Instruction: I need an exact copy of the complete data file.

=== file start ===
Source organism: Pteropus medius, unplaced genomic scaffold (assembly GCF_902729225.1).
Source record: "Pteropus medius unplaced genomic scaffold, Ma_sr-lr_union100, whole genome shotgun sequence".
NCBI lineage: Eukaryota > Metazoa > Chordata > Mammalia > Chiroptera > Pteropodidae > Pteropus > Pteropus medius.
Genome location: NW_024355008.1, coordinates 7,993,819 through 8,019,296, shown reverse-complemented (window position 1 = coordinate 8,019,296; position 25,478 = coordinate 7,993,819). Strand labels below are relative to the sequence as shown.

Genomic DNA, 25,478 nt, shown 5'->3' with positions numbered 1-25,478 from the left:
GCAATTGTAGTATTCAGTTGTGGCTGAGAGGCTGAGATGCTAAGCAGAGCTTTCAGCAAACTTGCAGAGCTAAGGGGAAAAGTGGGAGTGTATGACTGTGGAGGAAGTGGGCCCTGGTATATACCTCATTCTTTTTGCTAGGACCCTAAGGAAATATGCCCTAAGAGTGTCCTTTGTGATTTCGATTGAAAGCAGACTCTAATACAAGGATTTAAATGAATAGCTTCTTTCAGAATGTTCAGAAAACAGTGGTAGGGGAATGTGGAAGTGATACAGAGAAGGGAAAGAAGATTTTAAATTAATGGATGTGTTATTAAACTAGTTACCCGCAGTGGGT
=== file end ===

Source organism: Pteropus medius, unplaced genomic scaffold (assembly GCF_902729225.1).
Source record: "Pteropus medius unplaced genomic scaffold, Ma_sr-lr_union100, whole genome shotgun sequence".
NCBI lineage: Eukaryota > Metazoa > Chordata > Mammalia > Chiroptera > Pteropodidae > Pteropus > Pteropus medius.
Genome location: NW_024355008.1, coordinates 7,993,819 through 8,019,296, shown reverse-complemented (window position 1 = coordinate 8,019,296; position 25,478 = coordinate 7,993,819). Strand labels below are relative to the sequence as shown.

Genomic DNA, 25,478 nt, shown 5'->3' with positions numbered 1-25,478 from the left:
GCAATTGTAGTATTCAGTTGTGGCTGAGAGGCTGAGATGCTAAGCAGAGCTTTCAGCAAACTTGCAGAGCTAAGGGGAAAAGTGGGAGTGTATGACTGTGGAGGAAGTGGGCCCTGGTATATACCTCATTCTTTTTGCTAGGACCCTAAGGAAATATGCCCTAAGAGTGTCCTTTGTGATTTCGATTGAAAGCAGACTCTAATACAAGGATTTAAATGAATAGCTTCTTTCAGAATGTTCAGAAAACAGTGGTAGGGGAATGTGGAAGTGATACAGAGAAGGGAAAGAAGATTTTAAATTAATGGATGTGTTATTAAACTAGTTACCCGCAGTGGGT